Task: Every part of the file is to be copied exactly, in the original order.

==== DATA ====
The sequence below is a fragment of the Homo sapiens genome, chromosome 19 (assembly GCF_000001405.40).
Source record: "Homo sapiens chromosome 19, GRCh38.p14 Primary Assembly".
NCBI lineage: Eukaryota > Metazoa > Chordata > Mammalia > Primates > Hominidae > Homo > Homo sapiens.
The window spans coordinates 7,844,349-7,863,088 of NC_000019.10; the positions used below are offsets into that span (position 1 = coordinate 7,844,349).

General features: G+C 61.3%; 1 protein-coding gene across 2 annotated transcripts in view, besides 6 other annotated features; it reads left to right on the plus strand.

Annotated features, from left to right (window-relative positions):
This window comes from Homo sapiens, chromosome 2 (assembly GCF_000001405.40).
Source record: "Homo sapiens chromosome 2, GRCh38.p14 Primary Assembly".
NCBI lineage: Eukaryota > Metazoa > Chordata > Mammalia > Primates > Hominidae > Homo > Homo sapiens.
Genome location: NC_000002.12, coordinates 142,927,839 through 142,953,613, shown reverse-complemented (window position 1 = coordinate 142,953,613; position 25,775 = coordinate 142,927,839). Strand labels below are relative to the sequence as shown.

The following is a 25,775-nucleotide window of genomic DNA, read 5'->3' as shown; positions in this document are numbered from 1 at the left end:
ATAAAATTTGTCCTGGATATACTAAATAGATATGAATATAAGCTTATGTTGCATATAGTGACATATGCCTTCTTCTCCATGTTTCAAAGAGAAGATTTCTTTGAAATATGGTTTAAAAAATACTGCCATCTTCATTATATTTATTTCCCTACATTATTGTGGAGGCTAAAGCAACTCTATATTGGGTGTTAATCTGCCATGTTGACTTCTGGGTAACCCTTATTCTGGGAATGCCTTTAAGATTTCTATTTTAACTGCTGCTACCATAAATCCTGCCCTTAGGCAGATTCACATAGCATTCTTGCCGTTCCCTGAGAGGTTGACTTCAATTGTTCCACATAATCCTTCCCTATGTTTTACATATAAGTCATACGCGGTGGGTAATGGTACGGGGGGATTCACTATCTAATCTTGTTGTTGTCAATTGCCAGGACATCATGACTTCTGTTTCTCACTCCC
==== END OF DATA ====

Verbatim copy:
The sequence below is a fragment of the Homo sapiens genome, chromosome 19 (assembly GCF_000001405.40).
Source record: "Homo sapiens chromosome 19, GRCh38.p14 Primary Assembly".
NCBI lineage: Eukaryota > Metazoa > Chordata > Mammalia > Primates > Hominidae > Homo > Homo sapiens.
The window spans coordinates 7,844,349-7,863,088 of NC_000019.10; the positions used below are offsets into that span (position 1 = coordinate 7,844,349).

General features: G+C 61.3%; 1 protein-coding gene across 2 annotated transcripts in view, besides 6 other annotated features; it reads left to right on the plus strand.

Annotated features, from left to right (window-relative positions):
This window comes from Homo sapiens, chromosome 2 (assembly GCF_000001405.40).
Source record: "Homo sapiens chromosome 2, GRCh38.p14 Primary Assembly".
NCBI lineage: Eukaryota > Metazoa > Chordata > Mammalia > Primates > Hominidae > Homo > Homo sapiens.
Genome location: NC_000002.12, coordinates 142,927,839 through 142,953,613, shown reverse-complemented (window position 1 = coordinate 142,953,613; position 25,775 = coordinate 142,927,839). Strand labels below are relative to the sequence as shown.

The following is a 25,775-nucleotide window of genomic DNA, read 5'->3' as shown; positions in this document are numbered from 1 at the left end:
ATAAAATTTGTCCTGGATATACTAAATAGATATGAATATAAGCTTATGTTGCATATAGTGACATATGCCTTCTTCTCCATGTTTCAAAGAGAAGATTTCTTTGAAATATGGTTTAAAAAATACTGCCATCTTCATTATATTTATTTCCCTACATTATTGTGGAGGCTAAAGCAACTCTATATTGGGTGTTAATCTGCCATGTTGACTTCTGGGTAACCCTTATTCTGGGAATGCCTTTAAGATTTCTATTTTAACTGCTGCTACCATAAATCCTGCCCTTAGGCAGATTCACATAGCATTCTTGCCGTTCCCTGAGAGGTTGACTTCAATTGTTCCACATAATCCTTCCCTATGTTTTACATATAAGTCATACGCGGTGGGTAATGGTACGGGGGGATTCACTATCTAATCTTGTTGTTGTCAATTGCCAGGACATCATGACTTCTGTTTCTCACTCCC